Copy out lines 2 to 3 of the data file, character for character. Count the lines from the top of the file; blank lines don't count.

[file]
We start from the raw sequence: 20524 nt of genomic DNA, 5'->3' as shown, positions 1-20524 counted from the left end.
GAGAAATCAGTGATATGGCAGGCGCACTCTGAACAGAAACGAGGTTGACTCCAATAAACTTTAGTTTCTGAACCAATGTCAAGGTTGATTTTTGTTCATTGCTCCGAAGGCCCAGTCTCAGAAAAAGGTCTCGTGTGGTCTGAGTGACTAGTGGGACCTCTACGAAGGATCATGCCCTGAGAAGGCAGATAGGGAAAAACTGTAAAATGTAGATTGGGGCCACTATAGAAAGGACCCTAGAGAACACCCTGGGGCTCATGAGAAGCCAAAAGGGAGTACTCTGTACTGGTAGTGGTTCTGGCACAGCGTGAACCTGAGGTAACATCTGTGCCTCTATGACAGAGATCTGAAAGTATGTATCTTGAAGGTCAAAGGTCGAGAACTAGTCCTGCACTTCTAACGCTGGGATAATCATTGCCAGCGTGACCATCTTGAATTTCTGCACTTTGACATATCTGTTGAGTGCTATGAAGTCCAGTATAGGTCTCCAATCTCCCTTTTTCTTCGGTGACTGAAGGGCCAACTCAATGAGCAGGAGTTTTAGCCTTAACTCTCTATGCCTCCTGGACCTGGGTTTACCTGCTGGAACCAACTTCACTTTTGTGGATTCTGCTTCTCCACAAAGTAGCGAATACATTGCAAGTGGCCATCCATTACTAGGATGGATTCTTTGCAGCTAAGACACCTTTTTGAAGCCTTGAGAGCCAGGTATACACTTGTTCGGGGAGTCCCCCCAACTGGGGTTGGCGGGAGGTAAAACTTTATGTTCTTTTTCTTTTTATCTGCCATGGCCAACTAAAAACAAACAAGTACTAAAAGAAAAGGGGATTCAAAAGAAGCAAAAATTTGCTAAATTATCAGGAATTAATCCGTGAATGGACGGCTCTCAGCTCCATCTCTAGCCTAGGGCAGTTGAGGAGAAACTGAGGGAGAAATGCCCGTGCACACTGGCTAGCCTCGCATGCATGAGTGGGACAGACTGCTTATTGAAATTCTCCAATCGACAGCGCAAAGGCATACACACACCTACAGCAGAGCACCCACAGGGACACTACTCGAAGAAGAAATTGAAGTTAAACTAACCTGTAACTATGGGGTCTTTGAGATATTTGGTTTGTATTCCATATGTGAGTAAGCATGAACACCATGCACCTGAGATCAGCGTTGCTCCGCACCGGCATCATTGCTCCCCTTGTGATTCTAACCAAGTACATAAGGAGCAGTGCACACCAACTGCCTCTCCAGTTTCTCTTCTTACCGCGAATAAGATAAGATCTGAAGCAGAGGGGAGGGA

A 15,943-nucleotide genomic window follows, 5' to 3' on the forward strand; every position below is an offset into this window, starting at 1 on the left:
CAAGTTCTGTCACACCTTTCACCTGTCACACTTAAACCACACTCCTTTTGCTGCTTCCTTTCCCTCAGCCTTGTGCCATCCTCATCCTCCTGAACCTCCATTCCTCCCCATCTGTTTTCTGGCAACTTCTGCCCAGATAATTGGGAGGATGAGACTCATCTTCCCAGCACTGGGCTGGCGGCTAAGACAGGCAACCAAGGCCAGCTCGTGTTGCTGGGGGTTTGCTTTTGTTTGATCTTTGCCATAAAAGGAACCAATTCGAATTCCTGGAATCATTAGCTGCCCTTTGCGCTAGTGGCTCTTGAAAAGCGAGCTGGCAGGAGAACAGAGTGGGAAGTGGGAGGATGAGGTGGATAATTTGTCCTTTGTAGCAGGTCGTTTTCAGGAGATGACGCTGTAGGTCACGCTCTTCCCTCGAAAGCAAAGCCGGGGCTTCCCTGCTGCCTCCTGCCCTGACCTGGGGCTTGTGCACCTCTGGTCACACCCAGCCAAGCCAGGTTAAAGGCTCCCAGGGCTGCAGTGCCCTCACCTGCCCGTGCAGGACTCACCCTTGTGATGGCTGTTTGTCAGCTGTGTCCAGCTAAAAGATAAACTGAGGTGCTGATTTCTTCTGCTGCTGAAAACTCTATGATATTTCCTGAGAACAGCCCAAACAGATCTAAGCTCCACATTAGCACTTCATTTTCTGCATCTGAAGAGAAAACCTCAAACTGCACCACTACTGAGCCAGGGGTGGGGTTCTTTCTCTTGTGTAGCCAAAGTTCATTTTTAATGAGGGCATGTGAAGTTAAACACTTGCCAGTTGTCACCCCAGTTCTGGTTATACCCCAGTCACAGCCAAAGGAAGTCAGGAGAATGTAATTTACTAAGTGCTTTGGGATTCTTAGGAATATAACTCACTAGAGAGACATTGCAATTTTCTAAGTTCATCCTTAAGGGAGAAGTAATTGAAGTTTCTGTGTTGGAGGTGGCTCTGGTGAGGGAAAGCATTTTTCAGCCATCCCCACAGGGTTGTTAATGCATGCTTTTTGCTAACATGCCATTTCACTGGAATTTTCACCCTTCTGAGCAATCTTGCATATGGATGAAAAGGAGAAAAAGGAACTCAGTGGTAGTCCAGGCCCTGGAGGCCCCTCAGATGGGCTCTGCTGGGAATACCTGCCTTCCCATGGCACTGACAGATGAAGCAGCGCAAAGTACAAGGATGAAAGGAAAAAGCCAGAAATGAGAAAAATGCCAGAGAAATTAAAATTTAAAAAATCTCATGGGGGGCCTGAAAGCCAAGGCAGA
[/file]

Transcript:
GAGAAATCAGTGATATGGCAGGCGCACTCTGAACAGAAACGAGGTTGACTCCAATAAACTTTAGTTTCTGAACCAATGTCAAGGTTGATTTTTGTTCATTGCTCCGAAGGCCCAGTCTCAGAAAAAGGTCTCGTGTGGTCTGAGTGACTAGTGGGACCTCTACGAAGGATCATGCCCTGAGAAGGCAGATAGGGAAAAACTGTAAAATGTAGATTGGGGCCACTATAGAAAGGACCCTAGAGAACACCCTGGGGCTCATGAGAAGCCAAAAGGGAGTACTCTGTACTGGTAGTGGTTCTGGCACAGCGTGAACCTGAGGTAACATCTGTGCCTCTATGACAGAGATCTGAAAGTATGTATCTTGAAGGTCAAAGGTCGAGAACTAGTCCTGCACTTCTAACGCTGGGATAATCATTGCCAGCGTGACCATCTTGAATTTCTGCACTTTGACATATCTGTTGAGTGCTATGAAGTCCAGTATAGGTCTCCAATCTCCCTTTTTCTTCGGTGACTGAAGGGCCAACTCAATGAGCAGGAGTTTTAGCCTTAACTCTCTATGCCTCCTGGACCTGGGTTTACCTGCTGGAACCAACTTCACTTTTGTGGATTCTGCTTCTCCACAAAGTAGCGAATACATTGCAAGTGGCCATCCATTACTAGGATGGATTCTTTGCAGCTAAGACACCTTTTTGAAGCCTTGAGAGCCAGGTATACACTTGTTCGGGGAGTCCCCCCAACTGGGGTTGGCGGGAGGTAAAACTTTATGTTCTTTTTCTTTTTATCTGCCATGGCCAACTAAAAACAAACAAGTACTAAAAGAAAAGGGGATTCAAAAGAAGCAAAAATTTGCTAAATTATCAGGAATTAATCCGTGAATGGACGGCTCTCAGCTCCATCTCTAGCCTAGGGCAGTTGAGGAGAAACTGAGGGAGAAATGCCCGTGCACACTGGCTAGCCTCGCATGCATGAGTGGGACAGACTGCTTATTGAAATTCTCCAATCGACAGCGCAAAGGCATACACACACCTACAGCAGAGCACCCACAGGGACACTACTCGAAGAAGAAATTGAAGTTAAACTAACCTGTAACTATGGGGTCTTTGAGATATTTGGTTTGTATTCCATATGTGAGTAAGCATGAACACCATGCACCTGAGATCAGCGTTGCTCCGCACCGGCATCATTGCTCCCCTTGTGATTCTAACCAAGTACATAAGGAGCAGTGCACACCAACTGCCTCTCCAGTTTCTCTTCTTACCGCGAATAAGATAAGATCTGAAGCAGAGGGGAGGGA

A 15,943-nucleotide genomic window follows, 5' to 3' on the forward strand; every position below is an offset into this window, starting at 1 on the left: